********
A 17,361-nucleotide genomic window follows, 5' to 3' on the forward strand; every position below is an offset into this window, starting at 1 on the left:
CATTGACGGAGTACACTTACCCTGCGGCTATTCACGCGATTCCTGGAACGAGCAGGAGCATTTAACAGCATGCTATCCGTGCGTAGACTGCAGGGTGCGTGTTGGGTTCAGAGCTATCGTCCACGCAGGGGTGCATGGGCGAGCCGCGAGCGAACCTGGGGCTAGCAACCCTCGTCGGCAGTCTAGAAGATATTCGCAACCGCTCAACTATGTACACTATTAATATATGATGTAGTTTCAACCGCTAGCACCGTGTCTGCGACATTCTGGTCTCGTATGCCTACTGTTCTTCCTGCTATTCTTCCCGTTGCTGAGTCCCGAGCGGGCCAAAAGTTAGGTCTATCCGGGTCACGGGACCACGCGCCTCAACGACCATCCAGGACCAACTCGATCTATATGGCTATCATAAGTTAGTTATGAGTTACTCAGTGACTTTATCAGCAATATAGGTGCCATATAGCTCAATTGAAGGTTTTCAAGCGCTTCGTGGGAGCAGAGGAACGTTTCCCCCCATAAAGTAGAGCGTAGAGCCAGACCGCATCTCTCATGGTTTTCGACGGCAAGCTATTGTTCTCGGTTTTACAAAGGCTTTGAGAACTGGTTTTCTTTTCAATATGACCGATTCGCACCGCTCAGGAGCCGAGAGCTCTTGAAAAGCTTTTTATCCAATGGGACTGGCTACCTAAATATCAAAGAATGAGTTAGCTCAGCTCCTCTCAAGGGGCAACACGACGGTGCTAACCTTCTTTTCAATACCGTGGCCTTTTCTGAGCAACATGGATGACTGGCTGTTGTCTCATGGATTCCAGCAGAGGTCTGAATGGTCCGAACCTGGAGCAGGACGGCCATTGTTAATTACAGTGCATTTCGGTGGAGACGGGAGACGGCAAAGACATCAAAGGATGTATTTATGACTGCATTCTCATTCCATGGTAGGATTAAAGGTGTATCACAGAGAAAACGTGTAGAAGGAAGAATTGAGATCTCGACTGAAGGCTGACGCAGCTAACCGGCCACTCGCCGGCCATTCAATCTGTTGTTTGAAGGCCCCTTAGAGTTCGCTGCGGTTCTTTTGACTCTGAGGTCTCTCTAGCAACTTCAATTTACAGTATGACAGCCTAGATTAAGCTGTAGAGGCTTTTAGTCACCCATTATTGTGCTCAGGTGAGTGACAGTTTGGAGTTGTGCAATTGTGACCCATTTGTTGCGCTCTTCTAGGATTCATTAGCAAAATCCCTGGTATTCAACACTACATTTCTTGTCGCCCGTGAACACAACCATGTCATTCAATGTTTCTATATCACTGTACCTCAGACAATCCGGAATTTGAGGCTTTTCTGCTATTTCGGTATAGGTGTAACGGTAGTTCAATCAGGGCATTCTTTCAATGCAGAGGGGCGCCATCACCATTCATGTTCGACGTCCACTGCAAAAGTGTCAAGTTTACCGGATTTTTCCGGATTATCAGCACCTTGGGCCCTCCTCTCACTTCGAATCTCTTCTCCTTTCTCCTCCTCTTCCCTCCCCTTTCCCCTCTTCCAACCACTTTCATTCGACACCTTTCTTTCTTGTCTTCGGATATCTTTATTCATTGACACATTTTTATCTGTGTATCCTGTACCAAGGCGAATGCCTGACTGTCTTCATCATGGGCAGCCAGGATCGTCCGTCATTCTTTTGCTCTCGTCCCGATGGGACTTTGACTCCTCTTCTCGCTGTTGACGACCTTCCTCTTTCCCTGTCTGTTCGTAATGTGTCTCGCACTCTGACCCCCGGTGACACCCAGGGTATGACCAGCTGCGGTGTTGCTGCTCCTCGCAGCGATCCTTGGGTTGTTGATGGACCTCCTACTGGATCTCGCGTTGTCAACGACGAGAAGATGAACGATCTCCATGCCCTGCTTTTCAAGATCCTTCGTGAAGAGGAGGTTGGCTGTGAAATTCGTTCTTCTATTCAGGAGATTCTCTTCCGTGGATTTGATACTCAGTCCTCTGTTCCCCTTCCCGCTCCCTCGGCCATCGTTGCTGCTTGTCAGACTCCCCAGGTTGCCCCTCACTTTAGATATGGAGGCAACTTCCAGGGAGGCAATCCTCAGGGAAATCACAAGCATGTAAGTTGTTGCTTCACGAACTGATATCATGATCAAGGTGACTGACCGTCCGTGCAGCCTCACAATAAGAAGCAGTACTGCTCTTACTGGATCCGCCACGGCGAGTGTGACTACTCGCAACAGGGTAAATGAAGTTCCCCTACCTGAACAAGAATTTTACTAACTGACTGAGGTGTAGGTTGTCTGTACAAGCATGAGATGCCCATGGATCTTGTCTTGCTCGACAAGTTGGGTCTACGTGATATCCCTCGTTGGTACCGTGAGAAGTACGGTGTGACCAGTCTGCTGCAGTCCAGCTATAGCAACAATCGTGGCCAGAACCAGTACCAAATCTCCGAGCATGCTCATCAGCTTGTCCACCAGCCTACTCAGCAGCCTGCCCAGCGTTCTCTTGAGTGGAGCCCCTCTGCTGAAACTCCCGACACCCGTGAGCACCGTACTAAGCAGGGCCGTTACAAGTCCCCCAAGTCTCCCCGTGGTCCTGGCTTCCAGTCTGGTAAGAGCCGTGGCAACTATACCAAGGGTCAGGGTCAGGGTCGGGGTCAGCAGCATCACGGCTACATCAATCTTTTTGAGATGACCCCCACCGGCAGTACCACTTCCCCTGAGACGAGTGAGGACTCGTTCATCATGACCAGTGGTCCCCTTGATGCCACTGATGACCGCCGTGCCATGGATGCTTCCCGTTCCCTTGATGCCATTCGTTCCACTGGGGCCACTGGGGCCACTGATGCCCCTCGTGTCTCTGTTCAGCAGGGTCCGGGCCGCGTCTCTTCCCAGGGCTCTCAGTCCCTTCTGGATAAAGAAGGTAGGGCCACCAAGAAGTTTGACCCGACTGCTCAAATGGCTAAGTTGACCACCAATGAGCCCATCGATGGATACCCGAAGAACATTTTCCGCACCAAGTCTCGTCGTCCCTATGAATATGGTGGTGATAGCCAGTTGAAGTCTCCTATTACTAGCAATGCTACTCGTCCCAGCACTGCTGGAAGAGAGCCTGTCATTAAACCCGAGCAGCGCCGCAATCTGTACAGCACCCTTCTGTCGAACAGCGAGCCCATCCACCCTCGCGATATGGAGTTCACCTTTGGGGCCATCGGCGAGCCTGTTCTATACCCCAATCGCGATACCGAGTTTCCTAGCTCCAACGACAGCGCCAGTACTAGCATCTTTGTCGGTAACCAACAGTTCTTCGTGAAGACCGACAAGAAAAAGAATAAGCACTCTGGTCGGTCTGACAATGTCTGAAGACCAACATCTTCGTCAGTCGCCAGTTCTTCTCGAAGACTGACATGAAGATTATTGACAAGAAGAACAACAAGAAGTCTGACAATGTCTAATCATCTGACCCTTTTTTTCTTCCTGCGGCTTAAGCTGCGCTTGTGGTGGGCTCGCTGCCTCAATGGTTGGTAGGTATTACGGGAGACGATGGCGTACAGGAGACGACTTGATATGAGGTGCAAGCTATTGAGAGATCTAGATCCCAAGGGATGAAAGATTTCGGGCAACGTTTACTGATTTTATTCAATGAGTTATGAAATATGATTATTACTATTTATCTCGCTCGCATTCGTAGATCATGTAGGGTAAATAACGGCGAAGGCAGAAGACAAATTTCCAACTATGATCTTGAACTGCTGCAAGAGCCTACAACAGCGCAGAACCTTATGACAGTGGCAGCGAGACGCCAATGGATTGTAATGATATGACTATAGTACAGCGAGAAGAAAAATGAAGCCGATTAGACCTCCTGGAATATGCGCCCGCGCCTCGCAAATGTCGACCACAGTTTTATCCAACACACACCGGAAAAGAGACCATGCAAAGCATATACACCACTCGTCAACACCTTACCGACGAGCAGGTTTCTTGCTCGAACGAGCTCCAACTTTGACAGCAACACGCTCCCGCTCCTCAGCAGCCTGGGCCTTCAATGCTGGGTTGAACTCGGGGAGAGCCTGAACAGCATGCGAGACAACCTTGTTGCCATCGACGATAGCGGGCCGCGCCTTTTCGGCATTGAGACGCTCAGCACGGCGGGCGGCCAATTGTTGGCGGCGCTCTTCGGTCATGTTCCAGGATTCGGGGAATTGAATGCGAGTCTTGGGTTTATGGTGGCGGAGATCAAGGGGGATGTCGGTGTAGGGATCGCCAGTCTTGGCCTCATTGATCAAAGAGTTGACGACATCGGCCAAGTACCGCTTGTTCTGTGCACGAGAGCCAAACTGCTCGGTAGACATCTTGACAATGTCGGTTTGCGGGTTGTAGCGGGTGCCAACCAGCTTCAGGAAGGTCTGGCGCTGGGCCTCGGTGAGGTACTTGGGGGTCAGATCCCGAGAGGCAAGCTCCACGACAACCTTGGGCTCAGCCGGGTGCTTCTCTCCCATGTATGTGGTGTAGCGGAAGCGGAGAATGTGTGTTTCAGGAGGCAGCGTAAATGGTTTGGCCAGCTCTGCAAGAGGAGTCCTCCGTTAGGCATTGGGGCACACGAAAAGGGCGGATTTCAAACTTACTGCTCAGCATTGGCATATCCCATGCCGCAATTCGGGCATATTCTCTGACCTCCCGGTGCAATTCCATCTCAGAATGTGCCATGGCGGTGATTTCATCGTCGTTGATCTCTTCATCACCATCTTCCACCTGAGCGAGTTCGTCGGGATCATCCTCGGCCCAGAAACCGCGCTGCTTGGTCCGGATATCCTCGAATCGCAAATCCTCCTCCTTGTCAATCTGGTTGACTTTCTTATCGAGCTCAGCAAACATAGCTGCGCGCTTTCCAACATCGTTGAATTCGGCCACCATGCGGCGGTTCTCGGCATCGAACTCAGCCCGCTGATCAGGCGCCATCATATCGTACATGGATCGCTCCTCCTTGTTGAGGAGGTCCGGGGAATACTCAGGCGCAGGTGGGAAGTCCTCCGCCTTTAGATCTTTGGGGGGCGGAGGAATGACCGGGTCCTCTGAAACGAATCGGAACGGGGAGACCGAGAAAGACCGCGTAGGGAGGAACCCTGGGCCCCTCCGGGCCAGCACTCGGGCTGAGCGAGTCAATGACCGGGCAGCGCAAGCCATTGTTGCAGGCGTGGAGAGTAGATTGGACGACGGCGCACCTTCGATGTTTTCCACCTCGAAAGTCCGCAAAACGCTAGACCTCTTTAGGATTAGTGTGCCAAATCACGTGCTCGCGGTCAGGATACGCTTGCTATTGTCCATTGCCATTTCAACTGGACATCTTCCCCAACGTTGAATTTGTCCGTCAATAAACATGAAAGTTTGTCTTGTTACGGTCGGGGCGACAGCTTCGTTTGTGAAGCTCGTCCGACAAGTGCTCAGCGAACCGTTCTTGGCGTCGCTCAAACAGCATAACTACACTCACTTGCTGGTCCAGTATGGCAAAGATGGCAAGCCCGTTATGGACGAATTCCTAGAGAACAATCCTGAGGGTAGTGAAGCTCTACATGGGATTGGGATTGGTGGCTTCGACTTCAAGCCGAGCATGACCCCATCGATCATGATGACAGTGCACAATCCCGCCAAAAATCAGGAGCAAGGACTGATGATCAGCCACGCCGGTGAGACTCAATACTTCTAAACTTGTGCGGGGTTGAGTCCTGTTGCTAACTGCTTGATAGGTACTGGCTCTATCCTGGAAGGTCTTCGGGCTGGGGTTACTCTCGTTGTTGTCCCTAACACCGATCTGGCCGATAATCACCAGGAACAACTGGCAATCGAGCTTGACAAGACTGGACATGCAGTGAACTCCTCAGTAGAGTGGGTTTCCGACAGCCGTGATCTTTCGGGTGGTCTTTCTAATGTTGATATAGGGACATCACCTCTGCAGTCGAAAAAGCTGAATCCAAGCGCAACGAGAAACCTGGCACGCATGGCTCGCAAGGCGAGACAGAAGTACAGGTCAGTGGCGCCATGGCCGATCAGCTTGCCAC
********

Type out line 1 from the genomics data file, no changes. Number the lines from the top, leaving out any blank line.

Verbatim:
A 17,361-nucleotide genomic window follows, 5' to 3' on the forward strand; every position below is an offset into this window, starting at 1 on the left: